The Secret Sauce of Strong Founder CEOs

Michael Cunningham, June 20th, 2017

The recent tur­moil about Travis Kalan­ick is anoth­er chap­ter in the tech saga of Founder CEOs who get their com­pa­nies into trou­ble.” Kalan­ick cer­tain­ly has his flaws as a leader, but in fair­ness he did build an indus­try-alter­ing empire now val­ued at $70B. Kalanick’s embat­tled sta­tus as Über’s CEO begs the ques­tion, what makes cer­tain Founder-CEOs more effec­tive oper­a­tors and lead­ers than others? 

The first answer to this ques­tion is pri­or expe­ri­ence, some­thing Kalan­ick pos­sess­es, hav­ing suc­cess­ful­ly found­ed and sold anoth­er com­pa­ny before Über. How­ev­er with the fund­ing avail­able in today’s mar­ket, there are many first-time CEOs with­out sub­stan­tial pri­or busi­ness expe­ri­ence. There­fore, an assess­ment of their abil­i­ty to lead and scale is based on inferred capability. 

Capa­bil­i­ty is a hard thing to judge when there is no track record. I’ve seen many can­di­date exec­u­tives hes­i­tate to join a first time Founder led team because they fear work­ing for some­one who is (poten­tial­ly) arro­gant, inflex­i­ble, con­trol­ling, unwill­ing to lis­ten to new ideas, etc (this list of fears is long) … even if the tech­nol­o­gy is awe­some. This is a big rea­son why Tal­ent Part­ners at VC firms are build­ing exten­sive net­works of sea­soned busi­ness peo­ple who can coach and men­tor inex­pe­ri­enced Founder-CEOs.

That being said, there are plen­ty of Founder-CEOs build­ing amaz­ing tech­nol­o­gy com­pa­nies today. So what makes first-time Founder-CEOs like Mark Zucker­berg (Face­book) or Kat­ri­na Lake (Stitch Fix) effec­tive? Yes they are smart, but I believe a sub­stan­tial part of lead­er­ship capa­bil­i­ty is based on char­ac­ter traits. 

If I were investing or joining a company led by an inexperienced entrepreneur, these are the critical personal attributes I’d look for.

  • Self-aware
    Some­one who is will­ing to learn and is keen­ly aware of their strengths and weaknesses.
  • Per­cep­tive
    Per­cep­tive is derived from the Latin word percipere which means to obtain or gath­er.” In this con­text we use it to describe some­one who learns quick­ly and adapts to the chang­ing needs of a grow­ing busi­ness. This per­son will have strong intu­ition and com­mon sense, espe­cial­ly as it relates to busi­ness principles.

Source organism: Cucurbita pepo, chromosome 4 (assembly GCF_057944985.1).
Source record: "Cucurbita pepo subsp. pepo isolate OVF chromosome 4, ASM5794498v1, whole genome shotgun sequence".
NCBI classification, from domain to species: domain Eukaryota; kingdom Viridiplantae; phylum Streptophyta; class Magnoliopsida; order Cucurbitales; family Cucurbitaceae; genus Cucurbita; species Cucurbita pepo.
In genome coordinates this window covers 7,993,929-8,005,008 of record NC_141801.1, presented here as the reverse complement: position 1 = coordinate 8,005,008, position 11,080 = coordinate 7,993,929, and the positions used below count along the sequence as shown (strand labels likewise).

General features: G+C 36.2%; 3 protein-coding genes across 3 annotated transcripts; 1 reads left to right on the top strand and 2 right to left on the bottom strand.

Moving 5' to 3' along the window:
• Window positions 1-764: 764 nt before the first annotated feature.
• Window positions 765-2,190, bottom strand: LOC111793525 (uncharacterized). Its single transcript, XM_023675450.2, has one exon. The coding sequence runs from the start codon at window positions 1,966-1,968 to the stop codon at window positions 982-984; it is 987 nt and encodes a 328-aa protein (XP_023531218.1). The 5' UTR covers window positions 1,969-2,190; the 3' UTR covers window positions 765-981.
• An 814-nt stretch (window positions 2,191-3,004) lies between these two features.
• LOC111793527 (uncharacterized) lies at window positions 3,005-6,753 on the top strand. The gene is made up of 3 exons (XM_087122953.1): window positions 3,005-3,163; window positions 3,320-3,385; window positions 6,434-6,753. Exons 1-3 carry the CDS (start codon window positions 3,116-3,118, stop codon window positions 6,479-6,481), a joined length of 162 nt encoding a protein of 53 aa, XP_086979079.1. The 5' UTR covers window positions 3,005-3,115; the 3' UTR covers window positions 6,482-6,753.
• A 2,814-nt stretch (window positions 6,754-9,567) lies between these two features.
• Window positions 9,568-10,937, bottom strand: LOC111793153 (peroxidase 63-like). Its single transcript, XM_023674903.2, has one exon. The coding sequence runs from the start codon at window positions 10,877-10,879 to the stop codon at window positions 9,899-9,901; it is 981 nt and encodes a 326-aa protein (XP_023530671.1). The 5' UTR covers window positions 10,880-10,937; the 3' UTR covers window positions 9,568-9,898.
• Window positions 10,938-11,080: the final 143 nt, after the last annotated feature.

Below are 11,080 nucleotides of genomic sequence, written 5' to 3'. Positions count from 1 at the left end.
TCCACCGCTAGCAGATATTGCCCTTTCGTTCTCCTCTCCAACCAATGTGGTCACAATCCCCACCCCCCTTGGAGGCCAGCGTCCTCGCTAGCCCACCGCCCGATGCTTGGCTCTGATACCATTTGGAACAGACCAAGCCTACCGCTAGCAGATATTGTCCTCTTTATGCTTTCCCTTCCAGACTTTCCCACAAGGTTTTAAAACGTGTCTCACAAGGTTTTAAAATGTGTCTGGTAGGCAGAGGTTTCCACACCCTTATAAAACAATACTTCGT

• Hum­ble
    S/​he doesn’t have to be the smartest per­son in the room and is okay with relin­quish­ing con­trol over cer­tain oper­a­tional areas as the busi­ness grows. This makes it pos­si­ble to attract strong exec­u­tive tal­ent around the CEO. An inex­pe­ri­enced CEO is going to need a great team.
  • Con­fi­dent
    Some­one who has the grav­i­tas to act bold­ly and be deci­sive at crit­i­cal peri­ods. This is some­one who is cool under pres­sure and can weath­er the rocky periods.
  • Com­mu­nica­tive
    As fig­ure­head of the com­pa­ny, the CEO has to be some­one who con­nects well with peo­ple and is skill­ful with mes­sag­ing. Peo­ple are dri­ven by emo­tion and want to get behind some­one they believe in.
  • Proac­tive
    Some­one who thinks sev­er­al steps ahead and builds sys­tems now for later.
  • Pos­sess­es Grit
    Some­one who is unwill­ing to give up and per­sists through dif­fi­cult challenges.

With­out a doubt, I could recruit a great team for a Founder-CEO with this profile. 

Does this describe the founder you work for?

Michael Cunningham

Partner, Lonergan Partners

Specialties: Big Data, Cloud, IoT and Health-Tech


[email protected]

Michael Cunningham Portrait